A St. Pete renter who was hastily evicted for a hotel expansion died while moving out

A vigil and protest is planned for Kelvin Washington on Saturday.

Kelvin Washington, St. Pete tenant who passed away while moving out yesterday. - St. Pete Tenant's Union
St. Pete Tenant's Union
Kelvin Washington, St. Pete tenant who passed away while moving out yesterday.

Kelvin Washington was rushing to pack up his belongings and move to his girlfriend’s house when he collapsed on the floor of his St. Petersburg apartment.

The 64-year-old was stressed and hurrying to move out of his place at the Stanton Hotel and Apartments—located at 211 3rd St N next to the Cordova Inn—where owners had given renters there a 15-30 day notice to move out.

Washington fell yesterday, Oct. 25, just three weeks after his landlord gave all Stanton residents notice to vacate the building.

According to the St. Pete Tenants Union (SPTU) which has been organizing to protect the renters, Washington’s neighbors heard a loud thud from upstairs when his body hit the ground. They found him sweating profusely.

They called 911 and watched his body get carried out on a stretcher and taken to St. Anthony’s Hospital where he was later pronounced dead. Creative Loafing Tampa Bay reached out to the Pinellas County Medical Examiner to find the exact cause of death, but has not yet received a response. This post will be updated if a response comes in.

Washington passed away just 12 days before his 65th birthday.

Residents at the Stanton Hotel and Apartments, who are low income, mostly elderly and disabled, find themselves in a rough position with the last minute evictions, and Washington had taken a stand with his fellow tenants.

“I’m really perturbed because I have nowhere to go, I’m on disability and I’m trying to do my best, working part time to supplement my income,” Washington said at a recent protest over the evictions. “But, we’re the low people on the totem pole. They [the developers and landlords] don’t care.”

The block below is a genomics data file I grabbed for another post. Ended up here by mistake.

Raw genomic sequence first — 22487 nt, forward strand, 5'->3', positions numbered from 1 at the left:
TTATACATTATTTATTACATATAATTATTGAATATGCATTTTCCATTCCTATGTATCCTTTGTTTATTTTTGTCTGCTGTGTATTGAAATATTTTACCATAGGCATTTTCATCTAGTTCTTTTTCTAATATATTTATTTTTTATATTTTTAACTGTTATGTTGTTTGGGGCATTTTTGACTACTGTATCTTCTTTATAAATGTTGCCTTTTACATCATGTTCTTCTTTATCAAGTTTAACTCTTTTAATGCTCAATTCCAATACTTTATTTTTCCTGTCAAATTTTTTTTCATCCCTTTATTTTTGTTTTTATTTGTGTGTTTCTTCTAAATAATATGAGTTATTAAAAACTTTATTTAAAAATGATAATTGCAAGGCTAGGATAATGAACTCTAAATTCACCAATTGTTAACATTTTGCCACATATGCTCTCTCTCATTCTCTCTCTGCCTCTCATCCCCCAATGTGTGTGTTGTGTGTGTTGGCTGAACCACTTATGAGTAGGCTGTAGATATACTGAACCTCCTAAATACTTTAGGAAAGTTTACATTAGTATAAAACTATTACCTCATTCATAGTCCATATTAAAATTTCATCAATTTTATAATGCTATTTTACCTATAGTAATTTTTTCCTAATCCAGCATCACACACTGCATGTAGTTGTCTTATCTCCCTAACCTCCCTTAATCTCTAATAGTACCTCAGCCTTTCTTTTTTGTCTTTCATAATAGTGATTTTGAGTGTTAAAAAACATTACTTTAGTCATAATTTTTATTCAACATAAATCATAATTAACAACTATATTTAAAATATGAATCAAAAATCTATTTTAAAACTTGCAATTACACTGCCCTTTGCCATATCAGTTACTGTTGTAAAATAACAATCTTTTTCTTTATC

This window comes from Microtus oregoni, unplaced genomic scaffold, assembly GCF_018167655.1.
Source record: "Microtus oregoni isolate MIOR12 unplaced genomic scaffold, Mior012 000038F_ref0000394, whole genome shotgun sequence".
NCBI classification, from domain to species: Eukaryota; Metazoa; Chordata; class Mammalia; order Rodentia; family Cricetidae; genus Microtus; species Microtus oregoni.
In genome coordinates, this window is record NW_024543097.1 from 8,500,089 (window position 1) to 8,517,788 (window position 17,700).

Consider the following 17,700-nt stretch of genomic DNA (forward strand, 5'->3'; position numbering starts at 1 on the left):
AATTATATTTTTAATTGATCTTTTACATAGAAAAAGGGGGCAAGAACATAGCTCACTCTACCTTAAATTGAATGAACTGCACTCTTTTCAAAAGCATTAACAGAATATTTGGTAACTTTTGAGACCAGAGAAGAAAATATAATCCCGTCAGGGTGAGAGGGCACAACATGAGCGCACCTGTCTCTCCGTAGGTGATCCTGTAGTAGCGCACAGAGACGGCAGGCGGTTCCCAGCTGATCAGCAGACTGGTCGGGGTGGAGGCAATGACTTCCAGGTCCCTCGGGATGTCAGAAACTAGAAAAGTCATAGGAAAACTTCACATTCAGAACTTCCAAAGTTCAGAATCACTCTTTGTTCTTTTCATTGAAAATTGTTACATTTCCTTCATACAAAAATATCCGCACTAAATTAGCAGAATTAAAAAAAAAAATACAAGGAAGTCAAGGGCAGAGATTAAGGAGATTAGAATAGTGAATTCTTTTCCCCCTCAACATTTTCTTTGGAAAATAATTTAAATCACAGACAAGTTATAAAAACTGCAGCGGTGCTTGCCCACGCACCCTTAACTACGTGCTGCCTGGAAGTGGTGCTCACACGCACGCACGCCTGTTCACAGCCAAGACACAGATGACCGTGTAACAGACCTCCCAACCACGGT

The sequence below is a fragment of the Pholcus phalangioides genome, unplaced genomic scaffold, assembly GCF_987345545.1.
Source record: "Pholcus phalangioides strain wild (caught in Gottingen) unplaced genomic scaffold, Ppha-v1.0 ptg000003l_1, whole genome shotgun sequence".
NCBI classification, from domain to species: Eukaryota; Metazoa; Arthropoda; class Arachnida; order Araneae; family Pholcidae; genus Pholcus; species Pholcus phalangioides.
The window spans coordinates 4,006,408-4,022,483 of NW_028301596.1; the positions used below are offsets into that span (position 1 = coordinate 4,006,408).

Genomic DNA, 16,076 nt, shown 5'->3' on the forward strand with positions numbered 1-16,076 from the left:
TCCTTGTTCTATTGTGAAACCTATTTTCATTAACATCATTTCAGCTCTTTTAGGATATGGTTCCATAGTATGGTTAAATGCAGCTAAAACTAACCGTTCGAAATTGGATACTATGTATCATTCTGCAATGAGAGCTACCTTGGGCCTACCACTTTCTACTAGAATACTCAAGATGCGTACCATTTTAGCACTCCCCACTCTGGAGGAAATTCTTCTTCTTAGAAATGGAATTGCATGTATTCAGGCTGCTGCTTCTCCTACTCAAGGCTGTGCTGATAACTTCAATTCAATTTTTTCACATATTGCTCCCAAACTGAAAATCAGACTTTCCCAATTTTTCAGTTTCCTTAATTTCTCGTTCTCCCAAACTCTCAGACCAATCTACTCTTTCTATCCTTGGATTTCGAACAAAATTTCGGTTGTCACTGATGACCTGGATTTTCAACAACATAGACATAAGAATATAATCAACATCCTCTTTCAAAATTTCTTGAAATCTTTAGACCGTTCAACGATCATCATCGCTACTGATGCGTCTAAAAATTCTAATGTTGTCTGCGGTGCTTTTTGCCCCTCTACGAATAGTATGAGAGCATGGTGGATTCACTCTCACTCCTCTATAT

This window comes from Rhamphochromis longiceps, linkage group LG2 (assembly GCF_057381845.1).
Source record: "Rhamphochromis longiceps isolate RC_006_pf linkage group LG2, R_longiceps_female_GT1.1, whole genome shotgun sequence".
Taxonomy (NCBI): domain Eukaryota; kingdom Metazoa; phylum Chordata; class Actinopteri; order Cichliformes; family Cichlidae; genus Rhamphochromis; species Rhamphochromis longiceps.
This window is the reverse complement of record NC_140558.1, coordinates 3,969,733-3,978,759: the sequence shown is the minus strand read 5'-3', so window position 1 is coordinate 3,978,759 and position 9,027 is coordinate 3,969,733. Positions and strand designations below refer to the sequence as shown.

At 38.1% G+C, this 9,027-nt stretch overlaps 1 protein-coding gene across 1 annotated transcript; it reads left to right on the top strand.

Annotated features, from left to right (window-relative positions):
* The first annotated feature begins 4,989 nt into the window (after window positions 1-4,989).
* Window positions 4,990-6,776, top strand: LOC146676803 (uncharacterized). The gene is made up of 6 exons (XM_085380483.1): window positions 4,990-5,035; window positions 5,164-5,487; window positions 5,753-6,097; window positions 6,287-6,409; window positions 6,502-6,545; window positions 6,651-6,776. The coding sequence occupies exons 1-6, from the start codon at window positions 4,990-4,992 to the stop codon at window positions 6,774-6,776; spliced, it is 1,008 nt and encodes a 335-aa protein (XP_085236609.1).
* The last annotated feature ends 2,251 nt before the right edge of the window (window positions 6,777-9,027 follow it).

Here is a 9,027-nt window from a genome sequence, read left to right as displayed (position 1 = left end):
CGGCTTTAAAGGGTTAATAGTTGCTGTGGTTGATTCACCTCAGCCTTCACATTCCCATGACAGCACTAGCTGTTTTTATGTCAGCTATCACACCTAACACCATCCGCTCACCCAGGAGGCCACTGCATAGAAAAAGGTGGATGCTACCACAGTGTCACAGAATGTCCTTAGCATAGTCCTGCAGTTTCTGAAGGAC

TJM Properties, the owner of the Stanton Hotel and Apartments, is in the process of selling the buildings to New Hotel Collection for their plans to expand the Cordova Inn hotel.

St. Pete has an ordinance that requires developers to notify tenants at least 90 days before a demolition is set to take place. Since the expansion has not even been approved yet, the ordinance does not currently apply.

Earlier this month, SPTU sent in a public notice to discuss the evictions at St. Pete's Community Planning Preservation Commission Public Hearing, but the item was not added to the agenda.

On Oct. 13, SPTU protested with residents demanding that TJM Properties rescind the notices to vacate, not attempt to harass anyone who stays longer than the original date on the notice, not attempt to coerce the residents into leaving before they are ready, give the tenants at least until the end of the year to find new housing, and give each resident at least $6,000 to move.

In response, New Hotel Collective issued a statement saying: "The Stanton buildings are no longer safe, so it's important for residents to find a new place to live. The Stanton ownership company is offering a significant amount of help by forgoing October rents, providing cash payments, and connecting residents to community resources.

The cash help offer was for $500, SPTU said, and the community resources included the number to the local homeless shelter.

“Evictions are violence,” SPTU wrote in a press release about Washington’s death. “Terence J. McCarthy, or TJM, literally has blood on his hands.”

On Saturday, Washington’s friends, neighbors and SPTU will hold a vigil and protest at the site of Cordova Inn to honor Kelvin's life and to “make TJM answer to the violence he is causing in our community.”

This is a developing story.

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About The Author

Justin Garcia

Justin Garcia has written for The Nation, Investigative Reporters & Editors Journal, the USA Today Network and various other news outlets. When he's not writing, Justin likes to make music, read, play basketball and spend time with loved ones. 

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